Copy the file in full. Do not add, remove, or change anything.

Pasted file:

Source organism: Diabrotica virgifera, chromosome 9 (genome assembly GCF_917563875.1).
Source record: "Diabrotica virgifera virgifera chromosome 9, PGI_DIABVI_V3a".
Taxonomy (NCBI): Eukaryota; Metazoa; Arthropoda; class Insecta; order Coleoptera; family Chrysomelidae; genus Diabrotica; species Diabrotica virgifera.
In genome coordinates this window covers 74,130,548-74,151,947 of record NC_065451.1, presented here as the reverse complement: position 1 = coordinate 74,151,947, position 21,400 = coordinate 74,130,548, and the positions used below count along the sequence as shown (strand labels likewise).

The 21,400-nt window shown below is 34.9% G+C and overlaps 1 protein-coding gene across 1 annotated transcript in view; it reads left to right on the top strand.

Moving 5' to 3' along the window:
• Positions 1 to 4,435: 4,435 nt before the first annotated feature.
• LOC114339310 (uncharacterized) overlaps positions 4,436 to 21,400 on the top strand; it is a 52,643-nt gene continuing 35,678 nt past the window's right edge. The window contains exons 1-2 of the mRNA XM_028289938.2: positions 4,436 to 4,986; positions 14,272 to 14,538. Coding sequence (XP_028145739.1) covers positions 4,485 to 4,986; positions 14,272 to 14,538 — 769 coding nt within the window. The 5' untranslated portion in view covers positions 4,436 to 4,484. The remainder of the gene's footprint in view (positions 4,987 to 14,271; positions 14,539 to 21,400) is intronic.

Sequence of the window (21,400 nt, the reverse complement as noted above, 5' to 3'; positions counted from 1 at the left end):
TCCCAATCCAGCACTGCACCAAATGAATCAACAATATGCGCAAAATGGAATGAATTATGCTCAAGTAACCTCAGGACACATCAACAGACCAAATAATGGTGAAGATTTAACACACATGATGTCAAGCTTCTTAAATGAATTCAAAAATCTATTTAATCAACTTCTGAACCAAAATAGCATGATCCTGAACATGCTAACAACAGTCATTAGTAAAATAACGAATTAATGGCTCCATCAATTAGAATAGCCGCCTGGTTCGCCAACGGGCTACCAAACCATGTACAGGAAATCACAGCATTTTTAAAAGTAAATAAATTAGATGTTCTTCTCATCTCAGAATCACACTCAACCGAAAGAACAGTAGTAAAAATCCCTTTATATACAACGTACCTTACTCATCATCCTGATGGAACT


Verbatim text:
Source organism: Diabrotica virgifera, chromosome 9 (genome assembly GCF_917563875.1).
Source record: "Diabrotica virgifera virgifera chromosome 9, PGI_DIABVI_V3a".
Taxonomy (NCBI): Eukaryota; Metazoa; Arthropoda; class Insecta; order Coleoptera; family Chrysomelidae; genus Diabrotica; species Diabrotica virgifera.
In genome coordinates this window covers 74,130,548-74,151,947 of record NC_065451.1, presented here as the reverse complement: position 1 = coordinate 74,151,947, position 21,400 = coordinate 74,130,548, and the positions used below count along the sequence as shown (strand labels likewise).

The 21,400-nt window shown below is 34.9% G+C and overlaps 1 protein-coding gene across 1 annotated transcript in view; it reads left to right on the top strand.

Moving 5' to 3' along the window:
• Positions 1 to 4,435: 4,435 nt before the first annotated feature.
• LOC114339310 (uncharacterized) overlaps positions 4,436 to 21,400 on the top strand; it is a 52,643-nt gene continuing 35,678 nt past the window's right edge. The window contains exons 1-2 of the mRNA XM_028289938.2: positions 4,436 to 4,986; positions 14,272 to 14,538. Coding sequence (XP_028145739.1) covers positions 4,485 to 4,986; positions 14,272 to 14,538 — 769 coding nt within the window. The 5' untranslated portion in view covers positions 4,436 to 4,484. The remainder of the gene's footprint in view (positions 4,987 to 14,271; positions 14,539 to 21,400) is intronic.

Sequence of the window (21,400 nt, the reverse complement as noted above, 5' to 3'; positions counted from 1 at the left end):
TCCCAATCCAGCACTGCACCAAATGAATCAACAATATGCGCAAAATGGAATGAATTATGCTCAAGTAACCTCAGGACACATCAACAGACCAAATAATGGTGAAGATTTAACACACATGATGTCAAGCTTCTTAAATGAATTCAAAAATCTATTTAATCAACTTCTGAACCAAAATAGCATGATCCTGAACATGCTAACAACAGTCATTAGTAAAATAACGAATTAATGGCTCCATCAATTAGAATAGCCGCCTGGTTCGCCAACGGGCTACCAAACCATGTACAGGAAATCACAGCATTTTTAAAAGTAAATAAATTAGATGTTCTTCTCATCTCAGAATCACACTCAACCGAAAGAACAGTAGTAAAAATCCCTTTATATACAACGTACCTTACTCATCATCCTGATGGAACT